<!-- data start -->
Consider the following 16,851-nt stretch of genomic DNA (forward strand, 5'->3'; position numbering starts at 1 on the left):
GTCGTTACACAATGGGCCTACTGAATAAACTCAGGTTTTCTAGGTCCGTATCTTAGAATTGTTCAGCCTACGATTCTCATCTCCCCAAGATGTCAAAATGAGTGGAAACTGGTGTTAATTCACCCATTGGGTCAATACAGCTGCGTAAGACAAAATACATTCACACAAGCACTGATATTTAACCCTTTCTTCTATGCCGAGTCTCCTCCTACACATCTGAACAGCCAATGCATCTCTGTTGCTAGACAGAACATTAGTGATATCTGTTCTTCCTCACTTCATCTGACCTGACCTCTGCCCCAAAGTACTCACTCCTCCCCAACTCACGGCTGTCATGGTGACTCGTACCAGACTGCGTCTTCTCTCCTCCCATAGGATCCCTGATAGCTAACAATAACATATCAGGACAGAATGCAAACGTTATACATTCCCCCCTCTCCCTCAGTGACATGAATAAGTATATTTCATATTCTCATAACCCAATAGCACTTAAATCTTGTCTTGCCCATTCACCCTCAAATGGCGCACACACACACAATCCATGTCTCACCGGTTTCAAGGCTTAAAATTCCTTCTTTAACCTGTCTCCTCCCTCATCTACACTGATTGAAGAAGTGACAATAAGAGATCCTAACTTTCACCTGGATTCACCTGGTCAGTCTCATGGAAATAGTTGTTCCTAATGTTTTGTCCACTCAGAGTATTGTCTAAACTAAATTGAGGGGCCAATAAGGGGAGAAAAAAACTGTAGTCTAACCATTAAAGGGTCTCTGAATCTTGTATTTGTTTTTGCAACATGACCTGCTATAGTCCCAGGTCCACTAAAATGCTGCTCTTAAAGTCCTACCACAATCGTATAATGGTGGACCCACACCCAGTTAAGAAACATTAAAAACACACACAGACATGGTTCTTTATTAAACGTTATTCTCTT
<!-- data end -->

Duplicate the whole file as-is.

Consider the following 16,851-nt stretch of genomic DNA (forward strand, 5'->3'; position numbering starts at 1 on the left):
GTCGTTACACAATGGGCCTACTGAATAAACTCAGGTTTTCTAGGTCCGTATCTTAGAATTGTTCAGCCTACGATTCTCATCTCCCCAAGATGTCAAAATGAGTGGAAACTGGTGTTAATTCACCCATTGGGTCAATACAGCTGCGTAAGACAAAATACATTCACACAAGCACTGATATTTAACCCTTTCTTCTATGCCGAGTCTCCTCCTACACATCTGAACAGCCAATGCATCTCTGTTGCTAGACAGAACATTAGTGATATCTGTTCTTCCTCACTTCATCTGACCTGACCTCTGCCCCAAAGTACTCACTCCTCCCCAACTCACGGCTGTCATGGTGACTCGTACCAGACTGCGTCTTCTCTCCTCCCATAGGATCCCTGATAGCTAACAATAACATATCAGGACAGAATGCAAACGTTATACATTCCCCCCTCTCCCTCAGTGACATGAATAAGTATATTTCATATTCTCATAACCCAATAGCACTTAAATCTTGTCTTGCCCATTCACCCTCAAATGGCGCACACACACACAATCCATGTCTCACCGGTTTCAAGGCTTAAAATTCCTTCTTTAACCTGTCTCCTCCCTCATCTACACTGATTGAAGAAGTGACAATAAGAGATCCTAACTTTCACCTGGATTCACCTGGTCAGTCTCATGGAAATAGTTGTTCCTAATGTTTTGTCCACTCAGAGTATTGTCTAAACTAAATTGAGGGGCCAATAAGGGGAGAAAAAAACTGTAGTCTAACCATTAAAGGGTCTCTGAATCTTGTATTTGTTTTTGCAACATGACCTGCTATAGTCCCAGGTCCACTAAAATGCTGCTCTTAAAGTCCTACCACAATCGTATAATGGTGGACCCACACCCAGTTAAGAAACATTAAAAACACACACAGACATGGTTCTTTATTAAACGTTATTCTCTT